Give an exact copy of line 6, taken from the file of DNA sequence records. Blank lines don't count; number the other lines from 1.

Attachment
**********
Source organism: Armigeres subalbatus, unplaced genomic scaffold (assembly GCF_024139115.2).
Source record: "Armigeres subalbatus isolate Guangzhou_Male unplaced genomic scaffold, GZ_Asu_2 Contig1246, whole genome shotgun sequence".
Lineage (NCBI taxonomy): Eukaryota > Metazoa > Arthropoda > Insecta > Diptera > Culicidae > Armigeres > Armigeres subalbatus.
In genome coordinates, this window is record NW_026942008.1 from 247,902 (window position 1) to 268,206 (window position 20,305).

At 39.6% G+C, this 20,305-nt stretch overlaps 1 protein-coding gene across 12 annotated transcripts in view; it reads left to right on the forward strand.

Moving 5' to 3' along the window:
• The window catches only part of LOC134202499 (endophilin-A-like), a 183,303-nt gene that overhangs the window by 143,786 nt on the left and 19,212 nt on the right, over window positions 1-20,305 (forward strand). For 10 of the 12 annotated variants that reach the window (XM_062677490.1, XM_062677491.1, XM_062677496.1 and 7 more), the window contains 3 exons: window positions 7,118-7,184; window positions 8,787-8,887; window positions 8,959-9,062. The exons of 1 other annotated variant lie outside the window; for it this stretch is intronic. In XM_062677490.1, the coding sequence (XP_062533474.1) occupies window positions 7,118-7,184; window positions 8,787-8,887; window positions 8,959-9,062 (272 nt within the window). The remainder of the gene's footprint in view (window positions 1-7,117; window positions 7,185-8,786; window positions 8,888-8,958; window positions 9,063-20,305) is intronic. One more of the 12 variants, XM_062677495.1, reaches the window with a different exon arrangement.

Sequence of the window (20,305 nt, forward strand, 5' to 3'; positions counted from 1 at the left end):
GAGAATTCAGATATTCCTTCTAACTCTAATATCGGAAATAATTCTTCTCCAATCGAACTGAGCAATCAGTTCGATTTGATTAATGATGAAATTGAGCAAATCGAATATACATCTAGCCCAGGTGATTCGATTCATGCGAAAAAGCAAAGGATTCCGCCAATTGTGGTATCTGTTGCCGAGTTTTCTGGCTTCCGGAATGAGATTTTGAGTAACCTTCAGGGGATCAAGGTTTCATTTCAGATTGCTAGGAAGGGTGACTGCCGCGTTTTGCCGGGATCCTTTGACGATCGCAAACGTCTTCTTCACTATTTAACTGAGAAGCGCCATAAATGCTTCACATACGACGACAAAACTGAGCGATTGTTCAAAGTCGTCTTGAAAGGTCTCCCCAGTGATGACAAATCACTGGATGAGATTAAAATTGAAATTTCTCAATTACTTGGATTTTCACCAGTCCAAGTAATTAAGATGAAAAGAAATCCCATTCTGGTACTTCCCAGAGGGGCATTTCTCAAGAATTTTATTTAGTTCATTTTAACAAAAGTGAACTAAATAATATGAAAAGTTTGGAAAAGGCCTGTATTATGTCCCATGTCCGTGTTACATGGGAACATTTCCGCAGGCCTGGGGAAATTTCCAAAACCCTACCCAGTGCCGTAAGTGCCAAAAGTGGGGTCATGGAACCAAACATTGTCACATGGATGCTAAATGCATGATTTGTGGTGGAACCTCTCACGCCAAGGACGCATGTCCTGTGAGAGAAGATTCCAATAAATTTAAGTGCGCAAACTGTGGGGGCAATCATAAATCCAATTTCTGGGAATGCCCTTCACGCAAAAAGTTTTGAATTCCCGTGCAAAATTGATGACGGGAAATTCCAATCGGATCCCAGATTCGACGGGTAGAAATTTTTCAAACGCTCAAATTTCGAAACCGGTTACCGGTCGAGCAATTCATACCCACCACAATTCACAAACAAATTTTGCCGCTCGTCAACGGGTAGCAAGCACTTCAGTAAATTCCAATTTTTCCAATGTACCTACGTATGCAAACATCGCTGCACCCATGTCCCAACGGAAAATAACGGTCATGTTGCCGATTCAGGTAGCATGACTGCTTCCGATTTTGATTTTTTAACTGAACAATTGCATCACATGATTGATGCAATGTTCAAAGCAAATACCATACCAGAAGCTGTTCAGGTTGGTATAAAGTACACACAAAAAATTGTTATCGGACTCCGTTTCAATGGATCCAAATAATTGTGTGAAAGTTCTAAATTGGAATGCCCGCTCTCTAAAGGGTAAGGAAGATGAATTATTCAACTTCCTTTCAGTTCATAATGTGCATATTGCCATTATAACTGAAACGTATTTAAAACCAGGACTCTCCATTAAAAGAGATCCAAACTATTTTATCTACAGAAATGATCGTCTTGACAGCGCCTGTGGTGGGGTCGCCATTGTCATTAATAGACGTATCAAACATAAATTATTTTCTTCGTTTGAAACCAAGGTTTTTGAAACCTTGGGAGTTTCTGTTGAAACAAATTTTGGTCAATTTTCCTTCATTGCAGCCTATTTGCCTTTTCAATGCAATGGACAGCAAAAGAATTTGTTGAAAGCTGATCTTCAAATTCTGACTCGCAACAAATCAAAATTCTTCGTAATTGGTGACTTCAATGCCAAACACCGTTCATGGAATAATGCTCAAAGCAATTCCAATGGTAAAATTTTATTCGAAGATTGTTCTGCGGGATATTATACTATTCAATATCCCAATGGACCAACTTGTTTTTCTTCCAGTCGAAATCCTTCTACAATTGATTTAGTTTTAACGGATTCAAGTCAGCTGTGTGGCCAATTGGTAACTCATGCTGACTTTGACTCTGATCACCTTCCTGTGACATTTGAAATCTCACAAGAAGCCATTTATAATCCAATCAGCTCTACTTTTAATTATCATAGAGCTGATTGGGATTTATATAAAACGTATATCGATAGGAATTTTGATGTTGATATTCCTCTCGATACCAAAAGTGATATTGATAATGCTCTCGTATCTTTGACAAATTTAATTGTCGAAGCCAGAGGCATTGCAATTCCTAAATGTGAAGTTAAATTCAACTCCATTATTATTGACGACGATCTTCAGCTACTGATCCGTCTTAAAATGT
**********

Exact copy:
Moving 5' to 3' along the window: